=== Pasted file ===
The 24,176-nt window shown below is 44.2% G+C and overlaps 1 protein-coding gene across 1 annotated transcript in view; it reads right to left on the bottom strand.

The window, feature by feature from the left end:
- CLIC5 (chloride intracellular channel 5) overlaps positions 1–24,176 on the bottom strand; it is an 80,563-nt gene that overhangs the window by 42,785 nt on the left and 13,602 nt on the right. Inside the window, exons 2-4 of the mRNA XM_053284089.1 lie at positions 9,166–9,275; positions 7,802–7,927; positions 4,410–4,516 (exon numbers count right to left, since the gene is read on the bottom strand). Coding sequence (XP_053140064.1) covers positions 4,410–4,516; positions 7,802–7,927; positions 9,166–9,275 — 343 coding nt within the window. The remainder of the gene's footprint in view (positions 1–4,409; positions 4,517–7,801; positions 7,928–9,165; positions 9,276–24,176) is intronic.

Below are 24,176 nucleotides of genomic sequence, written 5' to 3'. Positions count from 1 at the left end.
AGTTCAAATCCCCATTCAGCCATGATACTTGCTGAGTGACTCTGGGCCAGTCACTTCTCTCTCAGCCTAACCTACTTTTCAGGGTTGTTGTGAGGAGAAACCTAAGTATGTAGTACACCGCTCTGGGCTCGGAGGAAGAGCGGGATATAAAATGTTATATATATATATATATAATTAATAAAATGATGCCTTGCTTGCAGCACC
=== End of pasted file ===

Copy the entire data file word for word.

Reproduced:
The 24,176-nt window shown below is 44.2% G+C and overlaps 1 protein-coding gene across 1 annotated transcript in view; it reads right to left on the bottom strand.

The window, feature by feature from the left end:
- CLIC5 (chloride intracellular channel 5) overlaps positions 1–24,176 on the bottom strand; it is an 80,563-nt gene that overhangs the window by 42,785 nt on the left and 13,602 nt on the right. Inside the window, exons 2-4 of the mRNA XM_053284089.1 lie at positions 9,166–9,275; positions 7,802–7,927; positions 4,410–4,516 (exon numbers count right to left, since the gene is read on the bottom strand). Coding sequence (XP_053140064.1) covers positions 4,410–4,516; positions 7,802–7,927; positions 9,166–9,275 — 343 coding nt within the window. The remainder of the gene's footprint in view (positions 1–4,409; positions 4,517–7,801; positions 7,928–9,165; positions 9,276–24,176) is intronic.

Below are 24,176 nucleotides of genomic sequence, written 5' to 3'. Positions count from 1 at the left end.
AGTTCAAATCCCCATTCAGCCATGATACTTGCTGAGTGACTCTGGGCCAGTCACTTCTCTCTCAGCCTAACCTACTTTTCAGGGTTGTTGTGAGGAGAAACCTAAGTATGTAGTACACCGCTCTGGGCTCGGAGGAAGAGCGGGATATAAAATGTTATATATATATATATATAATTAATAAAATGATGCCTTGCTTGCAGCACC